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Open data



Our March 2021 resource list comes at a special time when the world’s celebrating Open Data Day and International Women’s Day concurrently and at a time when the pandemic has made the poorest and most vulnerable people, mostly women and girls, invisible in data, exacerbating their marginalization further despite the fact that more data is being collected and produced than ever before. 

Therefore, as we celebrate the gains made, we continue to rally for prioritization of the publication and use of open gender data across Sub-Saharan Africa.  

Reading List

Using a Violence Against Children Survey to Drive Change: A Case Study of Tanzania

In 2008, the government of Tanzania, UN agencies, the United States government, and civil society worked together to design and implement a Violence Against Children Survey (VACS) in Tanzania. 

They were seeking to catalyze action and change on violence against children and increase awareness of the problem. The data on violence against boys and girls and the VACS’ multisectoral methodology and government-led coordination process catalyzed and shaped long-term, multi-sectoral change. This case study recounts the story of how the data came to be collected and the factors that led to its uptake and impact. Read more.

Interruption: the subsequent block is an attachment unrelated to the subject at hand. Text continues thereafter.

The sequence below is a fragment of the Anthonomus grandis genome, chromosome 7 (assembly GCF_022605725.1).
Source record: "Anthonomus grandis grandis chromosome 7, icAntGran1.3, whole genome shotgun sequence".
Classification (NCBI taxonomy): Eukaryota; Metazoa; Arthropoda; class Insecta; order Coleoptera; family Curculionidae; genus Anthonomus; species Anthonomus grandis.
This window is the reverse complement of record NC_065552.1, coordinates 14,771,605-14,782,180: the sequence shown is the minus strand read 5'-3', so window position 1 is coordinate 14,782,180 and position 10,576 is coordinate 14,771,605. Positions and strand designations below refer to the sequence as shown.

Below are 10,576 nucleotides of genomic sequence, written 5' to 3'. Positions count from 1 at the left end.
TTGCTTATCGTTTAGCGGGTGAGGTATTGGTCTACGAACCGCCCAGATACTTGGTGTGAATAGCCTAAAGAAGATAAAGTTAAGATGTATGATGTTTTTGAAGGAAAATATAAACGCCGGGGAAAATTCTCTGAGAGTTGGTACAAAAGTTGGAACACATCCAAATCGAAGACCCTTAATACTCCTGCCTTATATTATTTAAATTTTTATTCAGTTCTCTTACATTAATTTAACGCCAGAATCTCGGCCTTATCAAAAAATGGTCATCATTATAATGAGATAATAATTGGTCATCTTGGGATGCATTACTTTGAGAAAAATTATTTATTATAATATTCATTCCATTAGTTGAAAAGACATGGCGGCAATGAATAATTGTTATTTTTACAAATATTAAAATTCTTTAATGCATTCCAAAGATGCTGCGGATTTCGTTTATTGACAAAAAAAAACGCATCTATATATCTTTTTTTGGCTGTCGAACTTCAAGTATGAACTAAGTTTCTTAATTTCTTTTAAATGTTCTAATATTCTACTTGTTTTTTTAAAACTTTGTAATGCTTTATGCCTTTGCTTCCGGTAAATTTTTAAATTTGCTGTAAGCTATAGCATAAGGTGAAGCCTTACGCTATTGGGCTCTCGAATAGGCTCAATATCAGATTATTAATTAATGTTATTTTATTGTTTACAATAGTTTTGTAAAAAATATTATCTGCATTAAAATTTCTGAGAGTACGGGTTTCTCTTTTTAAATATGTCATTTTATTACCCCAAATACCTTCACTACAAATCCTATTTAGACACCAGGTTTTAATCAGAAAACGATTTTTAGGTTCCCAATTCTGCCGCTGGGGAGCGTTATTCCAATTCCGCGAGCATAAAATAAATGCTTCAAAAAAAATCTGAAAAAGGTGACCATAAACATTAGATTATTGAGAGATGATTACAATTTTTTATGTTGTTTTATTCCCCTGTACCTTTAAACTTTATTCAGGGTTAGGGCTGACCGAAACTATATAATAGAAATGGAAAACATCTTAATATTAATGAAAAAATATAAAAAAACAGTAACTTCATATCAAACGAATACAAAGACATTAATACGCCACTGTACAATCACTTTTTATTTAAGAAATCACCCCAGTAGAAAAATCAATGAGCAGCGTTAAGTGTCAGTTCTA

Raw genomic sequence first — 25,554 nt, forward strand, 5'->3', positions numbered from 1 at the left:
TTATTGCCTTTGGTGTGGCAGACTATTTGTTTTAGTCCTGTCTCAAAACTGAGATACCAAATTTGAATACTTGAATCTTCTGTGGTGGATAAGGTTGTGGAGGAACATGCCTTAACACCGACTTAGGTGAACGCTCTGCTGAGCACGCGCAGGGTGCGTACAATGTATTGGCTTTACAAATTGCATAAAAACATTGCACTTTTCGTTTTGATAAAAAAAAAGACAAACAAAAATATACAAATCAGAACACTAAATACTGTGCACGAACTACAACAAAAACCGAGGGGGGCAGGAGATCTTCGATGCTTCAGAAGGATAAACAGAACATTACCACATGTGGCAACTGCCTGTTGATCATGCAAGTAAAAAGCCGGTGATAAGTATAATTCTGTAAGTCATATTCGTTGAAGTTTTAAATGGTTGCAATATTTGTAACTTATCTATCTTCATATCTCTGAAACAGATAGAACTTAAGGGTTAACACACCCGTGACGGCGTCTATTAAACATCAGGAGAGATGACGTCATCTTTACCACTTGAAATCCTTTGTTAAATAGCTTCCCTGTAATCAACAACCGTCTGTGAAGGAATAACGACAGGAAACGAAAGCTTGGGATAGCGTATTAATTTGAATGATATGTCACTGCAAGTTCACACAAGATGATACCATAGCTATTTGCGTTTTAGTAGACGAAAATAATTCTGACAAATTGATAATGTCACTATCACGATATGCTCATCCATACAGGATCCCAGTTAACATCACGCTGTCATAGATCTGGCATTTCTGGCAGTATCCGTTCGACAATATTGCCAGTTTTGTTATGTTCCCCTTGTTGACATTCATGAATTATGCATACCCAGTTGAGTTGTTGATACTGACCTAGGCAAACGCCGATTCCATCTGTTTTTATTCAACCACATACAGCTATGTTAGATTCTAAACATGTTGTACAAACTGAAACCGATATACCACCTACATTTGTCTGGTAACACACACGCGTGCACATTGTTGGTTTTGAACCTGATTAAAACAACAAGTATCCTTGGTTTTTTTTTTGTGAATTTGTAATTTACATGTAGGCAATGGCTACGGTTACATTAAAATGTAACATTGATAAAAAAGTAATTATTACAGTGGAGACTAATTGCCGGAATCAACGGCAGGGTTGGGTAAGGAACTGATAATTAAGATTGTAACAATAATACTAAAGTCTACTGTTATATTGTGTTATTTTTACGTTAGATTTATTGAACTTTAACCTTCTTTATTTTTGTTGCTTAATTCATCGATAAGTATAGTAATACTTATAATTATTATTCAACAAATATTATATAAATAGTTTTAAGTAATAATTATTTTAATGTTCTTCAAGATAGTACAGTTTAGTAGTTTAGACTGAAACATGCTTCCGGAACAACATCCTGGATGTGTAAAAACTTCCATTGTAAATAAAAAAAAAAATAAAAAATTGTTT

COVID-19 and beyond: How the Africa Gender Data Network can help boost capacity for gender data collection, use, and impact

Africa’s National Statistics Offices (NSOs), the official producers of statistics, have not been spared from the effects of the pandemic— making it even more challenging to answer demands for more and better sex-disaggregated data. To support Africa’s NSOs in 15 countries, the United Nations Economic Commission for Africa (ECA) has been working closely with Data2X and Open Data Watch over the last year and a half to launch the Africa Gender Data Network (AGDN). The main goal of the Network is to:raise the standard of gender data production to better link with the demand for that data; improve the effectiveness of communication of and about gender data and; encourage gender data use across participating countries.